One of the country’s largest utility companies wants to build a $4.5 billion wind farm and transmission line at the expense of customers in Oklahoma and three other states.
Ohio-based American Electric Power and its subsidiaries, including Public Service Company of Oklahoma, concede that the project is not necessary to meet the region’s generation needs. The companies hope to collect a bounty of federal tax credits for the project, while selling it as way to cut customers’ electric bills.
But PSO’s customers don’t support the project, as Oklahoma Attorney General Mike Hunter’s office and the Oklahoma Industrial Energy Consumers have asked the Oklahoma Corporation Commission to reject it. Commission staff oppose the project also, while the Osage Nation, some Oklahoma landowners and regulators in Texas and Arkansas have expressed reservations about it, as well.
Hunter’s office asked the commission in December to dismiss PSO’s request to proceed with the project and recover costs from ratepayers. That request was denied, leading to seven grueling days of expert testimony this month before an administrative law judge.
The attorney general’s office, which represents utility customers in such proceedings, argues that PSO did not comply with the state’s competitive bidding rules on the project or request preapproval of the Wind Catcher project before starting construction, as required by Oklahoma law.
The Wind Catcher project would add about $1.4 billion to PSO’s authorized $2.024 billion rate base, but the attorney general’s analysis revealed that the project’s stated benefits relied on unrealistic and unreasonable assumptions, including the notion that natural gas prices will rise significantly over the life of the project.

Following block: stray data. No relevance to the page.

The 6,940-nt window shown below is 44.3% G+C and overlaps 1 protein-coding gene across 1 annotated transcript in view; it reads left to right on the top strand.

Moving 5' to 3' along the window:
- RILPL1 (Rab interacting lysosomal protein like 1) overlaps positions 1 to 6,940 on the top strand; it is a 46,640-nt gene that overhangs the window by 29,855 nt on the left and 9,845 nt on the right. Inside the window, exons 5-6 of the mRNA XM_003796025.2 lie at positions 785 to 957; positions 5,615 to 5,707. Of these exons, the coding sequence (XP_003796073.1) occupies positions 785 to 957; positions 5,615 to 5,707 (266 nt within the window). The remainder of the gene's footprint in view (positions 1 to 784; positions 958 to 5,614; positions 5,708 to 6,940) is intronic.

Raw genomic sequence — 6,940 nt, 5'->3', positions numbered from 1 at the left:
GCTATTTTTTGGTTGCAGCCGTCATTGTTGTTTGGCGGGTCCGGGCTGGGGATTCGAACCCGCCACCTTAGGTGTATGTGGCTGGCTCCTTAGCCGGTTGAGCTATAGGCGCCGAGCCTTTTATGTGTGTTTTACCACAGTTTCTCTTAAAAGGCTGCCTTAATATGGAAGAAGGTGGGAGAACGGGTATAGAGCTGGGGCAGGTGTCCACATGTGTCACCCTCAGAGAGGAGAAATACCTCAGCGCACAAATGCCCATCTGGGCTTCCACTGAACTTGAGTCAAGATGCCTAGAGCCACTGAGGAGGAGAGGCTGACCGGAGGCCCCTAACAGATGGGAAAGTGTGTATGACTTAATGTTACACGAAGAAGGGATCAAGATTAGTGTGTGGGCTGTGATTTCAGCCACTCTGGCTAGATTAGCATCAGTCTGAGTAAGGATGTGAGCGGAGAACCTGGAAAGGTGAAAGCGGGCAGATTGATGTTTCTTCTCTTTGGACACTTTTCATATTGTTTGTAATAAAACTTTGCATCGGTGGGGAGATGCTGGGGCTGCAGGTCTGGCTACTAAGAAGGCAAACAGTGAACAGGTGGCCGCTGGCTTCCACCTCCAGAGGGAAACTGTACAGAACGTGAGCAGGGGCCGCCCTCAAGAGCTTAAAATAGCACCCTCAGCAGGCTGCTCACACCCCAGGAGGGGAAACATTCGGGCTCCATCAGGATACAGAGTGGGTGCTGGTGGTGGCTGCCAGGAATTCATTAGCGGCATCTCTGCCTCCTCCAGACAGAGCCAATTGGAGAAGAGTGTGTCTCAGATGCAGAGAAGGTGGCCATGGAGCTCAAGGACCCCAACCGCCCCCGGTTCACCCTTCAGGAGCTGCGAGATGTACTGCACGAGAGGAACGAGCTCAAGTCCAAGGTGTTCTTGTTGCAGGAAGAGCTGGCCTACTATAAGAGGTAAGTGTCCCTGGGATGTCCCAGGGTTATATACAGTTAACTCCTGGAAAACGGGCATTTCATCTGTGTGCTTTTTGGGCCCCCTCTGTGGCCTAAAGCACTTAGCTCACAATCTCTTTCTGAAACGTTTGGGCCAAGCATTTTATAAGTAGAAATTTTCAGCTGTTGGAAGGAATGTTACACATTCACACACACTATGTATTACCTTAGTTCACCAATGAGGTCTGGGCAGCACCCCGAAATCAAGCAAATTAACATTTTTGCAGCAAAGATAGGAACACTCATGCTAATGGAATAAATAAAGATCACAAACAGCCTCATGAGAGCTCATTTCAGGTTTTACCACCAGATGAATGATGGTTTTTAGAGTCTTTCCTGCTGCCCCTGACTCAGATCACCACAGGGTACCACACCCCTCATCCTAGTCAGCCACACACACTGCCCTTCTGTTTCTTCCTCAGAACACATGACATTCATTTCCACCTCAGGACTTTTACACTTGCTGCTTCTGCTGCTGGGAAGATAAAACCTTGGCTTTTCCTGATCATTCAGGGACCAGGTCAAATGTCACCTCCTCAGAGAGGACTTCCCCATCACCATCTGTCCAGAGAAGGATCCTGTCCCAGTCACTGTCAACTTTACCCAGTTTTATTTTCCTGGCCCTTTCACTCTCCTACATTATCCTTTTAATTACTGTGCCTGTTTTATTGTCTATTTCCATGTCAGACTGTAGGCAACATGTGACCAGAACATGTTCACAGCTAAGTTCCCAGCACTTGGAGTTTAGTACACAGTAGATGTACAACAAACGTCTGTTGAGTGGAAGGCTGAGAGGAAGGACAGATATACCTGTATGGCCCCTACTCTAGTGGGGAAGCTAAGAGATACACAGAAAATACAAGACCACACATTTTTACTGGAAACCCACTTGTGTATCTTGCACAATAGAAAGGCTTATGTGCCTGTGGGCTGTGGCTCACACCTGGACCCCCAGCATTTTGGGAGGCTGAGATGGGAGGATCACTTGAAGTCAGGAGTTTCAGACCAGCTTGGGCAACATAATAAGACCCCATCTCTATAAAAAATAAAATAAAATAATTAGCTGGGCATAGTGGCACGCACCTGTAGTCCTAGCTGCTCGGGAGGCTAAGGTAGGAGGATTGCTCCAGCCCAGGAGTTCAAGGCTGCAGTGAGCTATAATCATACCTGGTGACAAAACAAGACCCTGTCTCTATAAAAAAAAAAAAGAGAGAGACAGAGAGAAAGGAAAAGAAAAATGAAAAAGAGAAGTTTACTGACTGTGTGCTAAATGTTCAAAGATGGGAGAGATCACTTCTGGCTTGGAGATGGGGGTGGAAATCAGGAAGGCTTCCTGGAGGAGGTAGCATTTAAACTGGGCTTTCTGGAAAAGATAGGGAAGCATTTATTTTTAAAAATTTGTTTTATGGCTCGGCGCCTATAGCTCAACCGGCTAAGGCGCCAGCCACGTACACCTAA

Higher natural gas prices would be a boon to Oklahoma as the nation’s No. 3 gas producer, but futures markets do not support PSO’s projections for how Wind Catcher could lower its fuel costs.
Experts retained by the Attorney General’s Office determined that the total economic impact of the project actually amounts to a net cost of at least $320 million to PSO customers, rather than the $996 million in savings claimed by the utility.
PSO has more than half a million customers in Oklahoma who can’t afford that kind of increase in their electric bills for a project that is not even needed.
This crescendo of expert analysis and testimony makes it clear that Wind Catcher is not in the best interest of Oklahoma or other states where electric customers are being asked to bear the financial burden of this project.
We don’t need 800 wind turbines on the horizon in western Oklahoma or a 350-mile high voltage transmission line dividing Oklahoma farms and communities.
There is no reason for PSO customers to invest $1.4 billion in a project that AEP’s own discredited model shows would save them less than 1 percent on their electric bills in Wind Catcher’s first year of operation.
The Corporation Commission should unanimously reject this project to protect Oklahoma ratepayers.
Cliff Branan is a former Republican member of the Oklahoma State Senate. During his tenure, Branan served as Assistant Majority Floor Leader and as Majority Whip.
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